Conceptual design is the very first stage of the cleanroom design process, where layouts and other models, such as renders, are used. It is a draft consisting of ideas and concepts about what space the room should offer, including:
- The required classification(s)
- The type of control of specific parameters such as differential pressures, temperature and humidity
- Whether to apply dedicated or segregated zones
- How to best facilitate internal logistics of people and products
This phase allows you to evaluate the proposed specification. We will work collaboratively with you to achieve the right combination of operational parameters that will deliver results.
In the detailed design phase, the ideas and concepts evolve to concrete plans, required specifications and exact definitions of dimensions, materials and components, defined in a User Requirement Specification (URS).
The initial URS defines the processes, equipment, operations, capacities and the environmental criteria for the cleanroom design. In the URS, designers need to review the flow of people and products through the facility to assess the optimum layout for regulatory compliance, efficient operation and the minimisation of cross contamination opportunities.
It is vital that relevant personnel from production, quality, logistics, maintenance and engineering are involved in the early stages of the design. This avoids reworking of design layouts and minimises costly errors by overlooking or misinterpreting practical issues.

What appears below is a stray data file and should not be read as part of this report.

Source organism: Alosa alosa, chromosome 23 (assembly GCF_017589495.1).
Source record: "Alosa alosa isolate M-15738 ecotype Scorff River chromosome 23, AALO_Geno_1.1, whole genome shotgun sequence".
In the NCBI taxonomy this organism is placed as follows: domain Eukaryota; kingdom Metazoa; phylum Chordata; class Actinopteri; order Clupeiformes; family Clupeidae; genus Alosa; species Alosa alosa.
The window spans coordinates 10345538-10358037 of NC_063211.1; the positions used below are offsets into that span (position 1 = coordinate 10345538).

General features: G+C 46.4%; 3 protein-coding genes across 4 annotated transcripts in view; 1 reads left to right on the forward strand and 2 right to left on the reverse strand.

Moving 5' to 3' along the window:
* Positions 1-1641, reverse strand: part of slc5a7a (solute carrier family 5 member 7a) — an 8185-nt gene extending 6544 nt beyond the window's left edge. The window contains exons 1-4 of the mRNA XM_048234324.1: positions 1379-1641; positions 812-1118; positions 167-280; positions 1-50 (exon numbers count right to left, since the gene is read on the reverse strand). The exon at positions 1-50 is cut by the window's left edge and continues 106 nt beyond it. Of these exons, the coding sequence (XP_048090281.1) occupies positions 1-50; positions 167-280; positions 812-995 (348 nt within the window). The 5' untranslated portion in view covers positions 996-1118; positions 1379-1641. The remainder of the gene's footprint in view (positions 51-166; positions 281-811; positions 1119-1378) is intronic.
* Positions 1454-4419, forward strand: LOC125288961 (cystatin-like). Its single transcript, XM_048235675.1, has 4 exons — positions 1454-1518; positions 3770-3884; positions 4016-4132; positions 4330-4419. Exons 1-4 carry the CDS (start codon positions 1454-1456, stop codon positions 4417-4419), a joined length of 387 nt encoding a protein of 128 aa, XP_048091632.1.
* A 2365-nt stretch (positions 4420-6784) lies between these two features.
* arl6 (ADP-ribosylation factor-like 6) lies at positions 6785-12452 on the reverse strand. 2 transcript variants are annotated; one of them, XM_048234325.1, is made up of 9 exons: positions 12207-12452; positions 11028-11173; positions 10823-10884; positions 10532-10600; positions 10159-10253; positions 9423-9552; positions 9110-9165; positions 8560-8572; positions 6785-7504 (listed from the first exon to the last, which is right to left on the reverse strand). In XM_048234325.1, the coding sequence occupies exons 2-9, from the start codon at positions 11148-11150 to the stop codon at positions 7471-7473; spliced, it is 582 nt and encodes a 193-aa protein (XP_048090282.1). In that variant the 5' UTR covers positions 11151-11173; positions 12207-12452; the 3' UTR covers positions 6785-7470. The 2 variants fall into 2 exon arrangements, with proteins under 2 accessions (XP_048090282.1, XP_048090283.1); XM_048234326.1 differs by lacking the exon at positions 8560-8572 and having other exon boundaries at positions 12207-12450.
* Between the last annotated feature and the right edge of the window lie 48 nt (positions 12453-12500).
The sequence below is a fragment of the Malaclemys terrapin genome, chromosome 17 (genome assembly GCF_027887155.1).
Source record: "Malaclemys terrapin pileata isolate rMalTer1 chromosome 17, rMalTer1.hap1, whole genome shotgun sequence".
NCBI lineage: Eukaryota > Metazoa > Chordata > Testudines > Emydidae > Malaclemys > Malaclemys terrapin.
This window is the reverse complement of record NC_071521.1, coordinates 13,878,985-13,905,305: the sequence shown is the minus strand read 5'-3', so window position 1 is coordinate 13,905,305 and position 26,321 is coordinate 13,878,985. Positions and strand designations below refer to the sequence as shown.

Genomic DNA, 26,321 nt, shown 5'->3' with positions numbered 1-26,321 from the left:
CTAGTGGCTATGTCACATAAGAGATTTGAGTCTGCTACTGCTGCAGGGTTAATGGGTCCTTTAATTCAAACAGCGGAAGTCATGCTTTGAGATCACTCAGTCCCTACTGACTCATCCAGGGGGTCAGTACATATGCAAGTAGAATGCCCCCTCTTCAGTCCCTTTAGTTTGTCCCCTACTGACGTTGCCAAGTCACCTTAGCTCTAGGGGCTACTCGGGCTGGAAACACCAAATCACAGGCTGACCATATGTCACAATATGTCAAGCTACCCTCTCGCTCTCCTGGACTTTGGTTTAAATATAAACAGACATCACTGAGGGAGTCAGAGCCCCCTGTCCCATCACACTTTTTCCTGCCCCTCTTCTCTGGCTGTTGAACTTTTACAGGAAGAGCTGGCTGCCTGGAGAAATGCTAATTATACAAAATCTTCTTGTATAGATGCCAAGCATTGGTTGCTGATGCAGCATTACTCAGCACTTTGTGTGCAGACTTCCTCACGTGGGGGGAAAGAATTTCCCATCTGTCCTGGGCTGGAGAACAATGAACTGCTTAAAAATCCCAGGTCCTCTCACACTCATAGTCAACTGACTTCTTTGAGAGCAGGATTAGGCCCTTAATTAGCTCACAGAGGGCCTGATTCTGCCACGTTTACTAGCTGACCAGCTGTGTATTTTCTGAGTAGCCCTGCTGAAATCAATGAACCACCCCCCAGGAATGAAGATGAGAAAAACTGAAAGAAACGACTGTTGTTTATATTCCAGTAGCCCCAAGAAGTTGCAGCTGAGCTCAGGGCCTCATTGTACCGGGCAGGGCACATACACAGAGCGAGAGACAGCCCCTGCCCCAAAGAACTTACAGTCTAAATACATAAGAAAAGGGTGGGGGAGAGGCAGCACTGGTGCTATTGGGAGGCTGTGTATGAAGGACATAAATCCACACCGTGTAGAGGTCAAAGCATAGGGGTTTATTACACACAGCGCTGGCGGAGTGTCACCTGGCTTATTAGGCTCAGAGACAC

Once the URS has been approved, the functional design specification (FDS) will be developed.
Our team of Autodesk certified design engineers carry out designs following the latest BIM standards and workflows. By working in this way, we are able to collaborate with clients and coordinate with any other contractors involved in a facility build, resulting in greater accuracy and higher quality results.
Using modern surveying equipment, we 3D scan the current environment of our client’s facilities and carry out clash detection to verify that the proposed cleanroom design operates in line with the planned process and its surrounding environment. 2D and 3D models allow our clients to visualise their project, including virtual reality walk-through tours to test the layout and workflow.
Due to the structural and mechanical requirements, cleanrooms are complex systems. By applying Design for Manufacture and Design for Assembly (DfMA) principles, we are able to manufacture and assemble more efficiently. This improves the installation experience for our clients, resulting in smoother project management and a shorter project lifecycle.